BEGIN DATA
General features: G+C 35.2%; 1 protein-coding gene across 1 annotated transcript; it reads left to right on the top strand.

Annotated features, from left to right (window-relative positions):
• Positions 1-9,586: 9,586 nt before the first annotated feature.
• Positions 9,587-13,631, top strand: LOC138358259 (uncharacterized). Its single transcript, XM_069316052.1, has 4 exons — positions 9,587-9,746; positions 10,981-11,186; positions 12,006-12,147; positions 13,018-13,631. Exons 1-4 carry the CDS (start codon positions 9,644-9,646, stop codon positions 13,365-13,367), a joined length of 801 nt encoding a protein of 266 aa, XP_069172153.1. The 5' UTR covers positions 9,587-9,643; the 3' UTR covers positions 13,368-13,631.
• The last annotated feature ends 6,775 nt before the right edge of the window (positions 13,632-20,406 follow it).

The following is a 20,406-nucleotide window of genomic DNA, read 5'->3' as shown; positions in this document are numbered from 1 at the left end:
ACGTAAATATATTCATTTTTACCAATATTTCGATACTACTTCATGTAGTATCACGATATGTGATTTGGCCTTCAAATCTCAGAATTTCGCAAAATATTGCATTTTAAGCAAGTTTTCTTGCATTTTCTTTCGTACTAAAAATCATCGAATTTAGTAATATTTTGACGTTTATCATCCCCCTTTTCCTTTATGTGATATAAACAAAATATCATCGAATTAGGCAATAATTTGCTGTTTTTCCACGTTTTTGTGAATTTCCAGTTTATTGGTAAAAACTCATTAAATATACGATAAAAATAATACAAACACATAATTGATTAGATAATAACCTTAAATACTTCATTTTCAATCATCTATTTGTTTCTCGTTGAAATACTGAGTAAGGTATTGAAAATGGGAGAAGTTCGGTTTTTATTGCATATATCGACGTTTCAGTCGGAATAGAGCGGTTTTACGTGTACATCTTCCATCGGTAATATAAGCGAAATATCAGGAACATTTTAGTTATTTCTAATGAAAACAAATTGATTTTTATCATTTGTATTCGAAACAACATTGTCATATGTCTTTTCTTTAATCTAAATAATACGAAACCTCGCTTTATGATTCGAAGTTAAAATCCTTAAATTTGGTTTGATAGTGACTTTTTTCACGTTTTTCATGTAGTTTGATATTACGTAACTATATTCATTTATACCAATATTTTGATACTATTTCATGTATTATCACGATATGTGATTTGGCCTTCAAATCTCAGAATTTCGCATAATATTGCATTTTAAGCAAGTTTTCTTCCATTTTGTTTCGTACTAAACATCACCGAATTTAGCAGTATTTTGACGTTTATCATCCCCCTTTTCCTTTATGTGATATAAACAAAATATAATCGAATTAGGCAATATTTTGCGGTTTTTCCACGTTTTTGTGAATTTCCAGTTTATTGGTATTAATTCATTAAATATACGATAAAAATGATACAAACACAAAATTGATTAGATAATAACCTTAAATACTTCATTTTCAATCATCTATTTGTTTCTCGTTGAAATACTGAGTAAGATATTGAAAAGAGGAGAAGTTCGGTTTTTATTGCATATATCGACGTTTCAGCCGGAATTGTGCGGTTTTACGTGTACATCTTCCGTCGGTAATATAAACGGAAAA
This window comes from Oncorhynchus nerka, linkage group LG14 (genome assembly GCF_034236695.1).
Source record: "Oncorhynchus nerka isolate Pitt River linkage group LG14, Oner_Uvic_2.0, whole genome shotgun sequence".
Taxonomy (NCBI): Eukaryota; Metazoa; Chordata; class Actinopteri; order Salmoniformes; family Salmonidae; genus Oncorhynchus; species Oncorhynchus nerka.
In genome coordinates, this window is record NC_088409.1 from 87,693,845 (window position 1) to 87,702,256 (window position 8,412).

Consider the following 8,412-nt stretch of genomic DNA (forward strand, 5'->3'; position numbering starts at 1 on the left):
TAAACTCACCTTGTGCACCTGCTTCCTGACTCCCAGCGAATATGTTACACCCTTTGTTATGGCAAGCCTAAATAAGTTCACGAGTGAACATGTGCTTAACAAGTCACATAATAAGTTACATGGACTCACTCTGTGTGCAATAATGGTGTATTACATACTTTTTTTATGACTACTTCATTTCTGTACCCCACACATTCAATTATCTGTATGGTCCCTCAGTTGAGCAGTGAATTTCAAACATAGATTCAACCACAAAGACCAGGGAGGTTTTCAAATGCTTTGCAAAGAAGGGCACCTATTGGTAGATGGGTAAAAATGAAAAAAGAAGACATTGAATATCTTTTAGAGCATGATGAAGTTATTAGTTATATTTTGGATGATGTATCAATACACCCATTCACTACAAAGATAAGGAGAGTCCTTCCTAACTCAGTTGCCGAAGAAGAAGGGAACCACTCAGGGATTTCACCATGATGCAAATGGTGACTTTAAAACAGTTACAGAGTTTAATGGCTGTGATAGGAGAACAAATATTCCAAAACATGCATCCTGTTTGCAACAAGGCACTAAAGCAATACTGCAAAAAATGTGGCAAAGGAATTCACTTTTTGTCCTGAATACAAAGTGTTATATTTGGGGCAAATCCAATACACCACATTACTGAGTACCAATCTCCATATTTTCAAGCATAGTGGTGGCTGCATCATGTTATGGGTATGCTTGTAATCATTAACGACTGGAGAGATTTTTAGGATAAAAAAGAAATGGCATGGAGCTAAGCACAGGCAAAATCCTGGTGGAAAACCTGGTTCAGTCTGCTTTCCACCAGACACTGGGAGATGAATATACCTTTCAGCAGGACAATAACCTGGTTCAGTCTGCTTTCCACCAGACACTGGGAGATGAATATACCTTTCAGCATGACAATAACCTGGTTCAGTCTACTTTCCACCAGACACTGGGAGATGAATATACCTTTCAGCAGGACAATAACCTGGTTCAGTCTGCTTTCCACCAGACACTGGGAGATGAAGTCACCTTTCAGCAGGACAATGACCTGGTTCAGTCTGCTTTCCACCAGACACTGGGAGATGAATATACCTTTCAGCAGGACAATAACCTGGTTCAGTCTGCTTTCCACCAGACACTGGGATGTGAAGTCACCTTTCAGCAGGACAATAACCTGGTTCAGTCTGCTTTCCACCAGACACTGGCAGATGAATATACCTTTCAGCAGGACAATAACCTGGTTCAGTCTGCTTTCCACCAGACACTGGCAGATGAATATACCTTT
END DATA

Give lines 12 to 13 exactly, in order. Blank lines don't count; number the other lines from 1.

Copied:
Consider the following 8,412-nt stretch of genomic DNA (forward strand, 5'->3'; position numbering starts at 1 on the left):
TAAACTCACCTTGTGCACCTGCTTCCTGACTCCCAGCGAATATGTTACACCCTTTGTTATGGCAAGCCTAAATAAGTTCACGAGTGAACATGTGCTTAACAAGTCACATAATAAGTTACATGGACTCACTCTGTGTGCAATAATGGTGTATTACATACTTTTTTTATGACTACTTCATTTCTGTACCCCACACATTCAATTATCTGTATGGTCCCTCAGTTGAGCAGTGAATTTCAAACATAGATTCAACCACAAAGACCAGGGAGGTTTTCAAATGCTTTGCAAAGAAGGGCACCTATTGGTAGATGGGTAAAAATGAAAAAAGAAGACATTGAATATCTTTTAGAGCATGATGAAGTTATTAGTTATATTTTGGATGATGTATCAATACACCCATTCACTACAAAGATAAGGAGAGTCCTTCCTAACTCAGTTGCCGAAGAAGAAGGGAACCACTCAGGGATTTCACCATGATGCAAATGGTGACTTTAAAACAGTTACAGAGTTTAATGGCTGTGATAGGAGAACAAATATTCCAAAACATGCATCCTGTTTGCAACAAGGCACTAAAGCAATACTGCAAAAAATGTGGCAAAGGAATTCACTTTTTGTCCTGAATACAAAGTGTTATATTTGGGGCAAATCCAATACACCACATTACTGAGTACCAATCTCCATATTTTCAAGCATAGTGGTGGCTGCATCATGTTATGGGTATGCTTGTAATCATTAACGACTGGAGAGATTTTTAGGATAAAAAAGAAATGGCATGGAGCTAAGCACAGGCAAAATCCTGGTGGAAAACCTGGTTCAGTCTGCTTTCCACCAGACACTGGGAGATGAATATACCTTTCAGCAGGACAATAACCTGGTTCAGTCTGCTTTCCACCAGACACTGGGAGATGAATATACCTTTCAGCATGACAATAACCTGGTTCAGTCTACTTTCCACCAGACACTGGGAGATGAATATACCTTTCAGCAGGACAATAACCTGGTTCAGTCTGCTTTCCACCAGACACTGGGAGATGAAGTCACCTTTCAGCAGGACAATGACCTGGTTCAGTCTGCTTTCCACCAGACACTGGGAGATGAATATACCTTTCAGCAGGACAATAACCTGGTTCAGTCTGCTTTCCACCAGACACTGGGATGTGAAGTCACCTTTCAGCAGGACAATAACCTGGTTCAGTCTGCTTTCCACCAGACACTGGCAGATGAATATACCTTTCAGCAGGACAATAACCTGGTTCAGTCTGCTTTCCACCAGACACTGGCAGATGAATATACCTTT